Last year I bought, in some sort of moment of defeat against the capitalism of productivity tools, a product called The 5 Minute Journal after hearing a few people talk about it.
(Important note: since I bought it the creators have created the following video which would have made me not buy it if I had seen it before, probably due to my overwhelming jealousy. Who in Oden’s name gets to wake up like this?)
The product is meant to increase mindfulness and focus. The idea is pretty simple – you spend a few minutes answering the following every day:
I am grateful for ____ [3 things].
I am grateful for ____ [3 things].
What would make today great? [3 things]
Daily affirmations. I am… [2 blank lines]
3 Amazing Things that happened today… [3 things]
How could I have made today better?
I bought the physical product and wrote in it, but they now have an iOS app.
The exact questions are based on positive psychology and the work of Dr. Martin Seligman (author of Authentic Happiness, Learned Optimism, and Flourish). In his research, Seligman details “Positive Psychology” which has shown that remembering positive events, expressing gratitude, and focusing on core strengths can help people climb out of depression. I knew none of this when I bought this book; I simply heard Tim Ferris say it was cool and if you listen to Tim Ferris enough you will buy something.
First, I was surprised at how many times I forgot to do it at night. Apparently, in the morning I have a very complex “getting started” ritual and an “end working” ritual, but no “going to bed ritual”. My getting started ritual always happens at my desk, but the good night ritual happens upstairs so I never saw the book to remind me to do something.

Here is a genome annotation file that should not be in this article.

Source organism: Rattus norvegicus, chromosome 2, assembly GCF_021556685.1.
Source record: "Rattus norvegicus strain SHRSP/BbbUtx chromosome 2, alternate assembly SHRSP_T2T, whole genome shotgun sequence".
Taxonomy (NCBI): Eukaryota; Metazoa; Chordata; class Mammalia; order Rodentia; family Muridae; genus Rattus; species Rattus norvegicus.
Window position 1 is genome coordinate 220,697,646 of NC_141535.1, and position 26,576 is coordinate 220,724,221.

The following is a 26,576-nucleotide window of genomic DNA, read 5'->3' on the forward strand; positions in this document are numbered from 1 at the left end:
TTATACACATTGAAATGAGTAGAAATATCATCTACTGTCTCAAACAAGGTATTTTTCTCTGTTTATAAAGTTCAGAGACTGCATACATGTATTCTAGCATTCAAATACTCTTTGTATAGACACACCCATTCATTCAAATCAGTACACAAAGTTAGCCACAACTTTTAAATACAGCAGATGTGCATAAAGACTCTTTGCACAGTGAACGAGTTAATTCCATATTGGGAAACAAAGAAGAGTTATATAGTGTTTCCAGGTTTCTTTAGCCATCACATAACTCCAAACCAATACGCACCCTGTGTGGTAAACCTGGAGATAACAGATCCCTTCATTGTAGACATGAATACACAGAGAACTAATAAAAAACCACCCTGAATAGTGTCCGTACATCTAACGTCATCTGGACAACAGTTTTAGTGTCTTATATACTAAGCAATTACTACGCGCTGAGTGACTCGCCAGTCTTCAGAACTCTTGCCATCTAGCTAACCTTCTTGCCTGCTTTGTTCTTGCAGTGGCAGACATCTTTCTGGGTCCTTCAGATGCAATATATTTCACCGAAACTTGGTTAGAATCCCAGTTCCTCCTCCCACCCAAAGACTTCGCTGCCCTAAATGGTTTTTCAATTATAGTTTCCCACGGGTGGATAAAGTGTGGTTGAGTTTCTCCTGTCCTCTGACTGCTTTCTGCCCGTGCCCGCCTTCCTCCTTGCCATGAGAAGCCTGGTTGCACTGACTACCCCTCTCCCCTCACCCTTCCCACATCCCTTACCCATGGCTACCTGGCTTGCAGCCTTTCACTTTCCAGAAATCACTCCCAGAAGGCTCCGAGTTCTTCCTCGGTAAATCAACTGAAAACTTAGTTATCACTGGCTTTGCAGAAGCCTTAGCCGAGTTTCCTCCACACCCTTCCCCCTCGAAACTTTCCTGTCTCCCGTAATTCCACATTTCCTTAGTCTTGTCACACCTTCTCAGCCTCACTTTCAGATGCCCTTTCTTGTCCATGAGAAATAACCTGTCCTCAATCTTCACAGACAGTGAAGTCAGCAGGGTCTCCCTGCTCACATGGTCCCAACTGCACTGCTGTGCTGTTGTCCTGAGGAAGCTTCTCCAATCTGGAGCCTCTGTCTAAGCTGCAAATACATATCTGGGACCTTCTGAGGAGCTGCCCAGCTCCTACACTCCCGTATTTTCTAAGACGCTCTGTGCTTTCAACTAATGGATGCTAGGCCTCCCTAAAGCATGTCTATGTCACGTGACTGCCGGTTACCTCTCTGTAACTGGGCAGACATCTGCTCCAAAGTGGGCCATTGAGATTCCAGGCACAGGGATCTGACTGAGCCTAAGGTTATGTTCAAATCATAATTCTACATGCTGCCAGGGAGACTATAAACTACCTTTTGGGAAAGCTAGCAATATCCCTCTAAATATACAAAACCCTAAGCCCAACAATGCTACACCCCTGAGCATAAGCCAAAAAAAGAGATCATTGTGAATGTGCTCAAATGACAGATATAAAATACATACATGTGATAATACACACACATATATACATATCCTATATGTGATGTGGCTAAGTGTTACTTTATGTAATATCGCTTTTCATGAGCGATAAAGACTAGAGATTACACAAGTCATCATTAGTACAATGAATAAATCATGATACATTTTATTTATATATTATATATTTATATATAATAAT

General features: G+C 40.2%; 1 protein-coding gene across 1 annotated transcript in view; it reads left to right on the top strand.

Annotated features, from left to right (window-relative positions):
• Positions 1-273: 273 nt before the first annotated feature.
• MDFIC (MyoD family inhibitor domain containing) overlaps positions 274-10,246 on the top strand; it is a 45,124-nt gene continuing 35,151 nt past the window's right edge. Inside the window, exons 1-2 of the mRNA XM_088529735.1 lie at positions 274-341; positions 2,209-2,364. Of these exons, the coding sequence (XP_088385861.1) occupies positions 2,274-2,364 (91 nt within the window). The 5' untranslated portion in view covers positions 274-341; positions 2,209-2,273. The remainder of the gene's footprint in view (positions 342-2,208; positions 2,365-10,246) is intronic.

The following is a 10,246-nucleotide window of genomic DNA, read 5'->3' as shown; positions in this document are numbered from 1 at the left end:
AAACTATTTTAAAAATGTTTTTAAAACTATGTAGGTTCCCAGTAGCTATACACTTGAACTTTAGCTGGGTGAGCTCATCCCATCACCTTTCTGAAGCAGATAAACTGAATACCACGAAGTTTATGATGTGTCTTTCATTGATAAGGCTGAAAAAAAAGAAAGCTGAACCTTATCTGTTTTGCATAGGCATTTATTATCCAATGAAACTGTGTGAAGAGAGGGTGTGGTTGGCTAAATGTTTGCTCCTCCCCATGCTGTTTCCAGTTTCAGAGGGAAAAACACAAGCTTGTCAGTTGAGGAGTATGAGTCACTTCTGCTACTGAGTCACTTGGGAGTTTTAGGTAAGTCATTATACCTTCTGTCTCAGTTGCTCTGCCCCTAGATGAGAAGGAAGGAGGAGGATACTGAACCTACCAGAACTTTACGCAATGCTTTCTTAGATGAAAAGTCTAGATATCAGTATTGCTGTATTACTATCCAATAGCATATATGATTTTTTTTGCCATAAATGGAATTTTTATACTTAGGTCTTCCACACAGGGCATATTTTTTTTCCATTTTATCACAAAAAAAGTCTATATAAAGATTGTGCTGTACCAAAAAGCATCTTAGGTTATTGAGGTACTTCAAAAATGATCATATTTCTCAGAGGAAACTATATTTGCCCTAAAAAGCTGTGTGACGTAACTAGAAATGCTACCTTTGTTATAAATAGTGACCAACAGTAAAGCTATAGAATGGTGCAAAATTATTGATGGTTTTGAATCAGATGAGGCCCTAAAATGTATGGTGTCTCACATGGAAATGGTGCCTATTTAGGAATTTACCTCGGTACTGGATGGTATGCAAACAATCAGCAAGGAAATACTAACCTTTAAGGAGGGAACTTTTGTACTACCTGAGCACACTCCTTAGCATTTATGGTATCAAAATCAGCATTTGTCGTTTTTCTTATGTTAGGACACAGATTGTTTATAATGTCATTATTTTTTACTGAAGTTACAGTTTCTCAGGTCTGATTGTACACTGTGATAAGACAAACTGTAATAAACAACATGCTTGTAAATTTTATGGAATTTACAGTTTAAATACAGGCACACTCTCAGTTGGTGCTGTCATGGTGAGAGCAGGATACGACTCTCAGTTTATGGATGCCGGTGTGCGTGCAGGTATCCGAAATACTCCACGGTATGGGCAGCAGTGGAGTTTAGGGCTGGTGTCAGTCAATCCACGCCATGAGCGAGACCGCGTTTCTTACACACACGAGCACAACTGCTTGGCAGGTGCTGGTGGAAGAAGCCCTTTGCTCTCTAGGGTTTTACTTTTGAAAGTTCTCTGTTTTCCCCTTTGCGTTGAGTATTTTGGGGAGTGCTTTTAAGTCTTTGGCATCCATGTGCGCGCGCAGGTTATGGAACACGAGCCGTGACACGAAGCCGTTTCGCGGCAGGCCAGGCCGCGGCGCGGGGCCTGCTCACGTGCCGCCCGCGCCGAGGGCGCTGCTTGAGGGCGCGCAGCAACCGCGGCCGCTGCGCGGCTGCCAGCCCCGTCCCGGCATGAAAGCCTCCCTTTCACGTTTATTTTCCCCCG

Once I established it as a habit it was very interesting to see what I put in there for goals and positive outlooks. An important detail to note is that during the time [Spring 2015] I was using it school ended for my kids, and both my wife and I tweaked our back (separately) and started going to physical therapy. This period was tough as health issues often are – I would feel better and then she would feel worse, and all the kids being around didn’t always help either of us rest. You can see this impatience reflected in the journal, but the question format forced me to think smaller about it.
Rather than just being down about my back I would say things to it like “What would make a good day?” and I would put stuff like My back is the same, and my wife’s is a little better and I would have to say that to myself a few times – define the day-by-day by that criteria. At night I would have to write that, in fact, our backs were the same or a little better and forced myself to define the day as a win.
I could see this tool helping you to change the way you think slowly over time, especially with large goals. If you are looking to get into college telling yourself a few more times a day will not hurt you and will help you stay focused on that goal. And the “end of the day” items were very interesting – you dream about things you are worried or anxious or have just thought about, so a positive reflection on your day is and effective routine before you go to bed. It simply works.
I struggled to know what to put in the “Daily Affirmations” box. Struggling to figure out what I would put there made me end up putting a goal in there “working towards X” or a reminder of a core strength “good at coming up with ideas”. I never knew that a small book could turn me into Stuart Smalley but here we were.
Another thing that is obvious but made me feel good is that the before-bed ritual served as a way to remember good things that happened. One of my implicit life goals is to hold my temper and be patient with my children. They do not share this goal, but I found myself simply writing down “did not yell at kids” or “good day with kids” or “0 tantrums from anyone” day after day let me see the wins. And reminding yourself that things are overall going pretty well is a very powerful idea. The real revelation with this journal is that there were times when I wrote things I never would have expected like “nice sunset tonight”.